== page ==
Smugglers met navy officer, court toldBy Marian Wilkinson National Security Editor
May 19, 2005
The top people smuggler who organised the fateful voyage of SIEV X from Indonesia ate breakfast with a senior naval officer in the Indonesian coast guard not long before the boat sailed, an Iraqi refugee told Brisbane Supreme Court yesterday.
Karim Al-Saaedy said he and several other Iraqi refugees who had paid two assistants to the people smuggler Abu Quassey for a passage to Australia were asked to join him for breakfast at an elite Jakarta hotel in October 2001. There Abu Quassey introduced them to the Indonesian coast guard officer in charge of Sumatra, the island where the SIEV X would set out on its voyage before capsizing, drowning 353 asylum seekers.
"This officer is in charge of the coast and the Indonesian police are with us. Just give us some time and, God willing, we will be moving," Abu Quassey had said, according to Mr Saaedy.
Mr Saaedy's testimony came on the second day of the trial of the man accused of acting as Abu Quassey's assistant, Khaleed Shanayf Daoed, who is facing two counts of aiding a people-smuggling operation.
Earlier, Mr Saaedy told counsel for the prosecution, Glen Rice, that he had telephoned Abu Quassey in Jakarta and asked him for a place on a boat to Australia for him and his son. After ascertaining he could afford the price, he said Abu Quassey gave him the telephone numbers for Daoed and his Iraqi colleague and they all met in a coffee shop opposite the United Nations offices in Jakarta.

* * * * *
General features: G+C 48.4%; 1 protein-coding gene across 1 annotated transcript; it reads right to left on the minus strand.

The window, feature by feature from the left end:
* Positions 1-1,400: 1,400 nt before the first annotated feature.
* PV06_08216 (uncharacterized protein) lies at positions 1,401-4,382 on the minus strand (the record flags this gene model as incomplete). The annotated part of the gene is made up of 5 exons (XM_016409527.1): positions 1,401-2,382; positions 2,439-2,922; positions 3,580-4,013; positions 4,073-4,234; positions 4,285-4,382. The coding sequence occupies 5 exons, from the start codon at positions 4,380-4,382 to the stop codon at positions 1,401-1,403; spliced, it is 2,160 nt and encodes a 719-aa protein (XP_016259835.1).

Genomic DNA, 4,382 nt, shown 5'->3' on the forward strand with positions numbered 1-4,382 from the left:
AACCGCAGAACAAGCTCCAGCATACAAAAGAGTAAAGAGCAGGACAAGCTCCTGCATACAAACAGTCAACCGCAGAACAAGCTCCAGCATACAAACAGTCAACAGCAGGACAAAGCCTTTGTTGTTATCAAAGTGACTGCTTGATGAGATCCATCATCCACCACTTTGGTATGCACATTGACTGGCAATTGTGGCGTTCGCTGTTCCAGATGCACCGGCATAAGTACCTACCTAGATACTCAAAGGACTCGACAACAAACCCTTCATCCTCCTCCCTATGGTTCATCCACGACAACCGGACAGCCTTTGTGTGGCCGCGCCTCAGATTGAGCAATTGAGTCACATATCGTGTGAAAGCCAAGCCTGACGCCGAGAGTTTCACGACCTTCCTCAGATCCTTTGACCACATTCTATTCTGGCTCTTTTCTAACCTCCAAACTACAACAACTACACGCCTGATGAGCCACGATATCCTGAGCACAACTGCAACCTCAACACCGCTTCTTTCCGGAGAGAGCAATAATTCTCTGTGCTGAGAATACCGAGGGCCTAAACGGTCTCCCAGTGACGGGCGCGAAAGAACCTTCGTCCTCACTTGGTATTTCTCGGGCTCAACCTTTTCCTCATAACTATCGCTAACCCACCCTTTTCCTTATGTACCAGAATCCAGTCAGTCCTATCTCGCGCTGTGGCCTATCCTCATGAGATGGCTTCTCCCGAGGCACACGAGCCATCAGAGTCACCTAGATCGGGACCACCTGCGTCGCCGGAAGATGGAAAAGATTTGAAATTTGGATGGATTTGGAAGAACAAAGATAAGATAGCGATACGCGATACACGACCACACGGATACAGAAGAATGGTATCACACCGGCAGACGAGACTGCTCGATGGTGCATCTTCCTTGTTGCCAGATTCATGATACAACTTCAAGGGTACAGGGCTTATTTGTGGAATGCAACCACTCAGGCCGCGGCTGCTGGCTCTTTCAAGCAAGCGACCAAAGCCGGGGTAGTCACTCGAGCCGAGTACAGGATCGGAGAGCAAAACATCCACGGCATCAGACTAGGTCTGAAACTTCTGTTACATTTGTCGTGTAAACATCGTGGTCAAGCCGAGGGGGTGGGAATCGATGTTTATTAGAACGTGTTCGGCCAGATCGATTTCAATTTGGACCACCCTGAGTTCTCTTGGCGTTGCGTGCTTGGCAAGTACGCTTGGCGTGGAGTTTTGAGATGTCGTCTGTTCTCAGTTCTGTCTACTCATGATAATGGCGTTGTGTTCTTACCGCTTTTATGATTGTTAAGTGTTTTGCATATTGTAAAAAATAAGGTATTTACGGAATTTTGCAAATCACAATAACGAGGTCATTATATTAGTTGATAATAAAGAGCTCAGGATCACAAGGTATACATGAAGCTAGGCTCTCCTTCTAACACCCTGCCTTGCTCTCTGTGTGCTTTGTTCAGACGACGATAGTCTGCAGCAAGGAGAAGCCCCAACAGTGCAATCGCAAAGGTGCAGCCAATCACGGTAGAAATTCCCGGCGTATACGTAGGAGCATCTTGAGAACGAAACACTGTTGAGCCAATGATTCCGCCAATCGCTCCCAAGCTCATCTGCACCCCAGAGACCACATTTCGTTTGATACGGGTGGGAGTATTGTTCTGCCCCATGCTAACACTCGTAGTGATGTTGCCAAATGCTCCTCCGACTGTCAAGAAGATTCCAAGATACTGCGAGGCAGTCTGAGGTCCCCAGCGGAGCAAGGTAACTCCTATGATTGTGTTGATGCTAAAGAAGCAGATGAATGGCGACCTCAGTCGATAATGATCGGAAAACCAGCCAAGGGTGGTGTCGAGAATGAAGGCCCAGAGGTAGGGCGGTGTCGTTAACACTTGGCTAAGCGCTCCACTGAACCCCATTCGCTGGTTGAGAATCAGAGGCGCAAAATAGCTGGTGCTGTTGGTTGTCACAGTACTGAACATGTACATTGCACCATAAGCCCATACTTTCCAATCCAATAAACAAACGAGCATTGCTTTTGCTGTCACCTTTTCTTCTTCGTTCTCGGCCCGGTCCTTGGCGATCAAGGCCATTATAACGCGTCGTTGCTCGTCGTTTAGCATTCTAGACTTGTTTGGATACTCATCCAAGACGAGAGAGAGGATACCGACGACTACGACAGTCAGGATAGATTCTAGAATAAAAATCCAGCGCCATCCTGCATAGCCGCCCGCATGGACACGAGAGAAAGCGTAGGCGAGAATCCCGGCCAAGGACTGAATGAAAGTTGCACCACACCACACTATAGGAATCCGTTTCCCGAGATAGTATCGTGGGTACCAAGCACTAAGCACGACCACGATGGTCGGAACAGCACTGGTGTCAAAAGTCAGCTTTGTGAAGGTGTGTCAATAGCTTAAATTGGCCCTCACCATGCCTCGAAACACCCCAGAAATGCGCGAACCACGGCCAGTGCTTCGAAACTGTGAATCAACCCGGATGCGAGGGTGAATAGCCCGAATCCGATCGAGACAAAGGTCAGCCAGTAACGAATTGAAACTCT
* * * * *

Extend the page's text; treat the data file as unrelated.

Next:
They told him Abu Quassey's boat would be good and he could check on the internet to confirm he had already been successful in sending a people-smuggling boat to Christmas Island.
After paying a deposit, Mr Saaedy said, he and his son spent weeks moving hotels and travelling to the coast of Sumatra.
Finally, he said, they arrived at a hotel on the coast where Daoed and Abu Quassey told them they would board the boat for Australia.
Mr Saaedy, who had come from Finland to give evidence in the case, was overcome with emotion when he began describing the night he and his son boarded the SIEV X. He said he saw Abu Quassey, Daoed and another Iraqi come to the hotel with armed Indonesian police dressed in uniform. More than 400 refugees who were waiting at the hotel were warned not to speak as they were moved by bus and truck to what he said looked like a naval building at a marina.
"Those people who were wearing uniforms were police," he told the court.
Mr Saaedy began to describe being taken in a motor boat with Abu Quassey out to the SIEV X but he broke down in the witness box as recalled his shock at seeing the small, overcrowded people-smuggling boat.
"The boat was the opposite of what they described," he said, describing how one family had jumped overboard when they saw the conditions on board. He said Daoed and Abu Quassey refused to let people turn back when they saw the SIEV X, which had been hidden in the darkness.
Mr Saaedy, who lost his son when the SIEV X capsized, buried his face in his hand before dropping his head onto the witness table and weeping. Judge Phil McMurdo adjourned the case for the remainder of the day after being told the witness was in "a fragile state of mind".
The case continues.